The Breakdown to Turbulence of a Forced Vortex Flow at a Pipe Orifice: The Non-Linear Evolution of Initially Axisymmetric Vortices

Addison, Paul Stanley (1993) The Breakdown to Turbulence of a Forced Vortex Flow at a Pipe Orifice: The Non-Linear Evolution of Initially Axisymmetric Vortices. PhD thesis, University of Glasgow.

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The primary purpose of this research is to investigate non-linear and chaotic behaviour of water in a pipeline at the transition region from laminar to turbulent flow. Turbulence was generated in the flow by the use of an orifice plate which generated coherent vortices and subsequent break-down into turbulence, downstream of the orifice. The flow regime was pulsatile. This was decided specifically to obtain better control of the experimental apparatus, better control of the frequency of vortices shedding from the orifice, and because of its wider range of practical applications discussed in section 1.3. The mechanism of vortex breakdown has been addressed many times over the past century. The process by which vortices interact and degenerate is essentially non- inear. New techniques from the field of non-linear dynamics have emerged which can yield some quantitative information about the complexity of non-linear phenomena. This thesis aims to test some of these techniques, together with more traditional methods, on the experimental time series data obtained from axisymmetric vortex breakdown of a pulsed flow at a pipe orifice. An experimental rig was designed and constructed in the Civil Engineering Department, at the University of Glasgow, to produce, accurately controllable, pulsed flows within a pipe system at an orifice plate. The apparatus was designed to allow a range of parameters to be varied over the course of the investigation. Computer algorithms were written by the author to analyse the resulting data, obtained from Laser Doppler Anemometry readings. Flow visualisation techniques were also used to give a qualitative understanding of the system. Evidence was found for the development of initially axisymmetric pulsed vortex flows to a relatively low dimensional chaotic state prior to breaking down to a more complex turbulent state. The flow complexity was probed by investigating the dynamics of phase space attractors reconstructed from time series taken at various spatial locations within the developing flow field. The two techniques used for this were the Grassberger- Procaccia dimension and the Lyapunov exponent. Reconstruction of the attractors was performed using the minimum mutual information function. The flow complexity was used in conjunction with Turbulent Intensitites within the flow and the development of the flow velocity profile, to provide a comprehensive picture of the flow field development for pulsed vortex flows. In addition, the techniques from the field of non-linear dynamics were thoroughly tested in the experimental environment. The problem of noise, and its effect on the results produced has been analysed in detail.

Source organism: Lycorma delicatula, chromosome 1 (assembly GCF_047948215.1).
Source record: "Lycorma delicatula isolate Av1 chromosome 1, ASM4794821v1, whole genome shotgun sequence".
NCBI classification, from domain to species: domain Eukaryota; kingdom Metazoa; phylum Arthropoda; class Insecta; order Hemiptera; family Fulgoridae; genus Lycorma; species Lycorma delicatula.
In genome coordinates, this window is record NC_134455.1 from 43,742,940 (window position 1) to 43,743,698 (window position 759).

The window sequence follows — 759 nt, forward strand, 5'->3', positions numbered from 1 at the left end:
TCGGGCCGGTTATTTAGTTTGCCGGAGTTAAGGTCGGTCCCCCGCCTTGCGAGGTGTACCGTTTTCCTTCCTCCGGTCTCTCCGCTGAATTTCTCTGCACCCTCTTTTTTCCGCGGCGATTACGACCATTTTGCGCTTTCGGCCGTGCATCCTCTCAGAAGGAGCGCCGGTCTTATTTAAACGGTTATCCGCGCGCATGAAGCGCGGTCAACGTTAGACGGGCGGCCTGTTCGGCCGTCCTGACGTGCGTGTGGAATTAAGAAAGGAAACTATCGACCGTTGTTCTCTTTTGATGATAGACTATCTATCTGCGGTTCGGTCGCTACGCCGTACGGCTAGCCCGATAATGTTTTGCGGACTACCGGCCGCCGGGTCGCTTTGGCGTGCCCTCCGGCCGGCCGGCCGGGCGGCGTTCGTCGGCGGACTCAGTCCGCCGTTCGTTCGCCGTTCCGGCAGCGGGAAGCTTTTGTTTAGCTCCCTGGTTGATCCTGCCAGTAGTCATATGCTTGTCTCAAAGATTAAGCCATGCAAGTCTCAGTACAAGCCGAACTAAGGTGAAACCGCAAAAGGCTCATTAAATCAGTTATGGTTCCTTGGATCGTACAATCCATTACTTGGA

Item Type: Thesis (PhD)
Qualification Level: Doctoral
Additional Information: Adviser: D A Ervies
Keywords: Civil engineering, Fluid mechanics
Date of Award: 1993
Depositing User: Enlighten Team
Unique ID: glathesis:1993-75705
Copyright: Copyright of this thesis is held by the author.
Date Deposited: 19 Nov 2019 18:44
Last Modified: 19 Nov 2019 18:44

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